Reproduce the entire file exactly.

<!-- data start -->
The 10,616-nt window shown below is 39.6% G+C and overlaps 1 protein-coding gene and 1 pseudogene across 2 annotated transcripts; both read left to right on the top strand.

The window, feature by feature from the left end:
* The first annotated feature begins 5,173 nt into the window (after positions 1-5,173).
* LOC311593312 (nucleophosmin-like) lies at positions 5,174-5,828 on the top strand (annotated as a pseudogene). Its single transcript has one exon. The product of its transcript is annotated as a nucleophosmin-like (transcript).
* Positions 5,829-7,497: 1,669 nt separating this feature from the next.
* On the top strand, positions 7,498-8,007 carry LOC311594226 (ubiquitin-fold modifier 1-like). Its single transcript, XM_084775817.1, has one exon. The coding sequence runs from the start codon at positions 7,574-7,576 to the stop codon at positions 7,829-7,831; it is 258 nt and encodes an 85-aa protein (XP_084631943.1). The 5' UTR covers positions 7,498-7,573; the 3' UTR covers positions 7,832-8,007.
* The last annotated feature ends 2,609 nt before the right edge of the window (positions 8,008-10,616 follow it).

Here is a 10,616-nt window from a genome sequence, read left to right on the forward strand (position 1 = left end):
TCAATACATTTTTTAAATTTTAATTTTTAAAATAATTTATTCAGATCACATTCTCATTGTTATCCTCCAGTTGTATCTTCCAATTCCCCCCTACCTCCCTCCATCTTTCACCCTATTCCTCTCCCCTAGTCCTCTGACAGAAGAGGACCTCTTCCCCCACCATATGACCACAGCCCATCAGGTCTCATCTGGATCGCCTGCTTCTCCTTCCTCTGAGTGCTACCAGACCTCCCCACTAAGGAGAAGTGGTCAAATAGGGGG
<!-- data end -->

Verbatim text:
The 10,616-nt window shown below is 39.6% G+C and overlaps 1 protein-coding gene and 1 pseudogene across 2 annotated transcripts; both read left to right on the top strand.

The window, feature by feature from the left end:
* The first annotated feature begins 5,173 nt into the window (after positions 1-5,173).
* LOC311593312 (nucleophosmin-like) lies at positions 5,174-5,828 on the top strand (annotated as a pseudogene). Its single transcript has one exon. The product of its transcript is annotated as a nucleophosmin-like (transcript).
* Positions 5,829-7,497: 1,669 nt separating this feature from the next.
* On the top strand, positions 7,498-8,007 carry LOC311594226 (ubiquitin-fold modifier 1-like). Its single transcript, XM_084775817.1, has one exon. The coding sequence runs from the start codon at positions 7,574-7,576 to the stop codon at positions 7,829-7,831; it is 258 nt and encodes an 85-aa protein (XP_084631943.1). The 5' UTR covers positions 7,498-7,573; the 3' UTR covers positions 7,832-8,007.
* The last annotated feature ends 2,609 nt before the right edge of the window (positions 8,008-10,616 follow it).

Here is a 10,616-nt window from a genome sequence, read left to right on the forward strand (position 1 = left end):
TCAATACATTTTTTAAATTTTAATTTTTAAAATAATTTATTCAGATCACATTCTCATTGTTATCCTCCAGTTGTATCTTCCAATTCCCCCCTACCTCCCTCCATCTTTCACCCTATTCCTCTCCCCTAGTCCTCTGACAGAAGAGGACCTCTTCCCCCACCATATGACCACAGCCCATCAGGTCTCATCTGGATCGCCTGCTTCTCCTTCCTCTGAGTGCTACCAGACCTCCCCACTAAGGAGAAGTGGTCAAATAGGGGG